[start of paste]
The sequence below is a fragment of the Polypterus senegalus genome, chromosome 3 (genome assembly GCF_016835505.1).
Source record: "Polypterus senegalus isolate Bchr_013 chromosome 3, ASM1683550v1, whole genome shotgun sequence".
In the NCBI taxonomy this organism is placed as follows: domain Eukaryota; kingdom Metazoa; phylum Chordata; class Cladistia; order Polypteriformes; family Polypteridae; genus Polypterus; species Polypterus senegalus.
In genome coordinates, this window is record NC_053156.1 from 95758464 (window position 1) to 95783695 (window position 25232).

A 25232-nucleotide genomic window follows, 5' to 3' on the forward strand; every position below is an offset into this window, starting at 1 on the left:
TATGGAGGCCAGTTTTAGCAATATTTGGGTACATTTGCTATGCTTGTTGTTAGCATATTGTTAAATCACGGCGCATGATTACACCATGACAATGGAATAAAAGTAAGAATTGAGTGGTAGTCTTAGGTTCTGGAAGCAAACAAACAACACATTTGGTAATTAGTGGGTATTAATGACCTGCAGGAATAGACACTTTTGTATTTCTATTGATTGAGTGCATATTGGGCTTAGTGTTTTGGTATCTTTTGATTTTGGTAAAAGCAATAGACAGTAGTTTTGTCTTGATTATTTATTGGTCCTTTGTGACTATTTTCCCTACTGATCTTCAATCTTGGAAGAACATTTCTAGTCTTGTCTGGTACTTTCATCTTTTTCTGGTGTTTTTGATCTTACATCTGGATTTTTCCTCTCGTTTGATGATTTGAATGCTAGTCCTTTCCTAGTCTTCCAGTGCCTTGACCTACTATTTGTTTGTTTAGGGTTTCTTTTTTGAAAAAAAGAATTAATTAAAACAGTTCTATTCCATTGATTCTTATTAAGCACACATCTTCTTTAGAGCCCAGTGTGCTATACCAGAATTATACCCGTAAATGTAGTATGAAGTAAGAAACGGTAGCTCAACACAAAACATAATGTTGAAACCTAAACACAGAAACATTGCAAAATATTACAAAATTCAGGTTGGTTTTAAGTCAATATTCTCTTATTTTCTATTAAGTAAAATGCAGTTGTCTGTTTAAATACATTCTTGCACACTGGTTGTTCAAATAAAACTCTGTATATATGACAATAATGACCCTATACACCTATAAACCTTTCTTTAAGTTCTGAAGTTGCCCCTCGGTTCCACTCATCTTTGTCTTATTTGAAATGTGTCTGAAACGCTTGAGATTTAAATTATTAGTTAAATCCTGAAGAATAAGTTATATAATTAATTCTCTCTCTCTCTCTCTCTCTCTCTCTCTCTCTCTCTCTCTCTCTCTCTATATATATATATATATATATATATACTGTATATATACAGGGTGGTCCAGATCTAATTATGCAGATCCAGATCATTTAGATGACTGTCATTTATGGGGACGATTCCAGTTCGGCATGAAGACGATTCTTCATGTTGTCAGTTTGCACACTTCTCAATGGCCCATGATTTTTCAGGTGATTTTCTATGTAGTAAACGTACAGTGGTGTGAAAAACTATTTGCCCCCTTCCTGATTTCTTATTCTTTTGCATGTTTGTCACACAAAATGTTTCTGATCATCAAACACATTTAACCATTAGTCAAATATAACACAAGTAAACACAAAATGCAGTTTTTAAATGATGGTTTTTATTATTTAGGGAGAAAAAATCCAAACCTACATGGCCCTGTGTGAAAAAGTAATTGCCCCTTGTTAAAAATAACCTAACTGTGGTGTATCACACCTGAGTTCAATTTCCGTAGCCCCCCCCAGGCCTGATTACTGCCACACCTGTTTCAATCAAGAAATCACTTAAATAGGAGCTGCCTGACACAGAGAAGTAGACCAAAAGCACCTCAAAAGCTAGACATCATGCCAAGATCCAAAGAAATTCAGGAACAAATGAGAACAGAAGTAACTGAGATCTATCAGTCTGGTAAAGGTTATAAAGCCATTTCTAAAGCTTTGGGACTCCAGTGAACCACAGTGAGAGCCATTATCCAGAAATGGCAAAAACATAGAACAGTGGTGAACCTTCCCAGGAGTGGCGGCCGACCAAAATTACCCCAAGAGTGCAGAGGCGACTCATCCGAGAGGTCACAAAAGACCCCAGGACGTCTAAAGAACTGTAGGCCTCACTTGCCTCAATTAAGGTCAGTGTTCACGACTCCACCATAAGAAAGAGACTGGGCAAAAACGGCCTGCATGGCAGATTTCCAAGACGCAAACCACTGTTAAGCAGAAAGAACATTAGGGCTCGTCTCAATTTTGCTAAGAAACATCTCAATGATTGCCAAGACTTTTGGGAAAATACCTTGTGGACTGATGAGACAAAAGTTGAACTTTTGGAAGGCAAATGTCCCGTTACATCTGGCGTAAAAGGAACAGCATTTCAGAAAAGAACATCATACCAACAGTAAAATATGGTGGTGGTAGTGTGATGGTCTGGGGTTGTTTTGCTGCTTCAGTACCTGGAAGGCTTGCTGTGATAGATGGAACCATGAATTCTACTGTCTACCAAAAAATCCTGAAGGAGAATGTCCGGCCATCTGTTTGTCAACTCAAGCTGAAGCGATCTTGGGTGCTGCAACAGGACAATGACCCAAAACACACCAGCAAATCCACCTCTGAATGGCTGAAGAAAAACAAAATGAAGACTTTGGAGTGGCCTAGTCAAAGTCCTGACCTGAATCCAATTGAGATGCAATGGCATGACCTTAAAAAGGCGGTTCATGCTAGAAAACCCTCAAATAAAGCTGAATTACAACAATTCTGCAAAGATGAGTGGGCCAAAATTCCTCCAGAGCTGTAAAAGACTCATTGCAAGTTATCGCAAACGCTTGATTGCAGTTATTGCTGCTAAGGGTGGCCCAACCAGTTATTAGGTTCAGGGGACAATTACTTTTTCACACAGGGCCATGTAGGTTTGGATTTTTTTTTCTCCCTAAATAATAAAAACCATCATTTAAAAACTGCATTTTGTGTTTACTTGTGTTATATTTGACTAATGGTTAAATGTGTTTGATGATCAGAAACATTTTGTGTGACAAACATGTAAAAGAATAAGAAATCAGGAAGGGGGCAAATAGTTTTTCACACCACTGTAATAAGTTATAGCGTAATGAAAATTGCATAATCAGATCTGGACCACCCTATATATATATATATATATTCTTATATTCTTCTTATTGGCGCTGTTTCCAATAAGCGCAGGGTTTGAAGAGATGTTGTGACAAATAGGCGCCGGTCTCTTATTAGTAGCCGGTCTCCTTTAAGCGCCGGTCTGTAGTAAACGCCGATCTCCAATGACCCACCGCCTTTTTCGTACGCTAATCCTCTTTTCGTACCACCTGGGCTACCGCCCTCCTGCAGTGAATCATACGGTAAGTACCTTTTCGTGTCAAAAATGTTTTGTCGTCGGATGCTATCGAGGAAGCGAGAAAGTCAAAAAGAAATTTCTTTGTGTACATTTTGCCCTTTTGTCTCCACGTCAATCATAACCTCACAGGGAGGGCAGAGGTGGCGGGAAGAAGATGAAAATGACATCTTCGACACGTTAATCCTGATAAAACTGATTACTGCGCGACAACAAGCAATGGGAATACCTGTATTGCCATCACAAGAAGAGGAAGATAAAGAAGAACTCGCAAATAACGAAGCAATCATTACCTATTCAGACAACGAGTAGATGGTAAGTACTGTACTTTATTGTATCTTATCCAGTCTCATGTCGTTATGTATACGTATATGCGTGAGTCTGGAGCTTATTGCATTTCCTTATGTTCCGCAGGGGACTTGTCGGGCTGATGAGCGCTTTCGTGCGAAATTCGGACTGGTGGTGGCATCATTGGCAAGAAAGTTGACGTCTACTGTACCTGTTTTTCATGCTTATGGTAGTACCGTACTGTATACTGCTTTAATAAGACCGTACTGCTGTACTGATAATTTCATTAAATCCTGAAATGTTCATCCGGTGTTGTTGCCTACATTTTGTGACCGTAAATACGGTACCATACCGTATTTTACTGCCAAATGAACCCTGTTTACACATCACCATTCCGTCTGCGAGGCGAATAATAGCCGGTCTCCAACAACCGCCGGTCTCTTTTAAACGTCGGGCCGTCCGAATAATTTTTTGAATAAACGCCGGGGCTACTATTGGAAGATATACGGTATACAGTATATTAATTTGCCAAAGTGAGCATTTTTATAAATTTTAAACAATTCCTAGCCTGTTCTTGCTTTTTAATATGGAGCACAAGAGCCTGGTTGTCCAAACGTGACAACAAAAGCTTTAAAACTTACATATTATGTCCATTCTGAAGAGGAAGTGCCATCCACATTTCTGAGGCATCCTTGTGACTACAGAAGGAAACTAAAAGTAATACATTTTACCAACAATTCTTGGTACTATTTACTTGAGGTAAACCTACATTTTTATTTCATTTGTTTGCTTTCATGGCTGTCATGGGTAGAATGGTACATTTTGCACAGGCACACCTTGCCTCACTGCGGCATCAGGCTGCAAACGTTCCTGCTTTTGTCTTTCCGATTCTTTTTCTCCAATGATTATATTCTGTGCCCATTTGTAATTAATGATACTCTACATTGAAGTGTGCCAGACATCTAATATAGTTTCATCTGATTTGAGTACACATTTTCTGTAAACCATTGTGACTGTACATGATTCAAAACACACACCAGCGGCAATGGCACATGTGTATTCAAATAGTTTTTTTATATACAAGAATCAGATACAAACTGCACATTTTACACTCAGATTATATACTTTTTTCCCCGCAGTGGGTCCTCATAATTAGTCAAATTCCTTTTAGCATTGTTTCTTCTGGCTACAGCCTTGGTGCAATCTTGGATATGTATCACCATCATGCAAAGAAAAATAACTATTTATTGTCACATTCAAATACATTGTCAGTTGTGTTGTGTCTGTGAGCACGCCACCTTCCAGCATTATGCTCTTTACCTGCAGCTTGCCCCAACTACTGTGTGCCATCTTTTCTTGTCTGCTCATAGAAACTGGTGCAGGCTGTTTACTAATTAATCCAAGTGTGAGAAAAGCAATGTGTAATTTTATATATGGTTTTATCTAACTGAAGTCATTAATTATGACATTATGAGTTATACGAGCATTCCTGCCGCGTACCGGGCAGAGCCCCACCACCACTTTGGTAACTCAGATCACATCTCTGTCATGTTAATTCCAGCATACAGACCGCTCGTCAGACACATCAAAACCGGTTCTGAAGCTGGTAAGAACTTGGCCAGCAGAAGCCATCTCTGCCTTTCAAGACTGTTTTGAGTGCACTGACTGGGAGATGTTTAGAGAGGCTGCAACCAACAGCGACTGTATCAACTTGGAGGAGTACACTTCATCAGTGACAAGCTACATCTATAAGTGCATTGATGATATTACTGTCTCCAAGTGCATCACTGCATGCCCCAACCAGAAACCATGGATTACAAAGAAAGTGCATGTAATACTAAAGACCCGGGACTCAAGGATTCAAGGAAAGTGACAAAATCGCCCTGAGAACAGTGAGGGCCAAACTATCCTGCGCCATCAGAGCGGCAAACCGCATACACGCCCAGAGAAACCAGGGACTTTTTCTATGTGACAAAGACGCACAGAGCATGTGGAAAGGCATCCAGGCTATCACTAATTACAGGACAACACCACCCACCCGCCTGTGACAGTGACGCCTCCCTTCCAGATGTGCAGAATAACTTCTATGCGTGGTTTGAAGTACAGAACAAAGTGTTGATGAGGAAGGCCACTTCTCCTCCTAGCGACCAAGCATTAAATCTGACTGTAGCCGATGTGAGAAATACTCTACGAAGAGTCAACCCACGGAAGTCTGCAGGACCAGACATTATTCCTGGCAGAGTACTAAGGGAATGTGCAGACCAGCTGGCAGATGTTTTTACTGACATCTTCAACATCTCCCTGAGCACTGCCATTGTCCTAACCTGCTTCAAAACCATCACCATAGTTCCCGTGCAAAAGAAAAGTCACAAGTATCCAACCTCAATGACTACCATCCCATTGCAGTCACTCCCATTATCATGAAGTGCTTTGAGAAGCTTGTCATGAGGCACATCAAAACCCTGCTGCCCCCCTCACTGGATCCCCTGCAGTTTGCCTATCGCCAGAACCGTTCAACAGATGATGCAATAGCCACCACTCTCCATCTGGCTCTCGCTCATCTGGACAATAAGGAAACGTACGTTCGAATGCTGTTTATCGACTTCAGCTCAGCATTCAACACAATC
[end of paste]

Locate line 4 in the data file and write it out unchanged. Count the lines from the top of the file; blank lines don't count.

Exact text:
In genome coordinates, this window is record NC_053156.1 from 95758464 (window position 1) to 95783695 (window position 25232).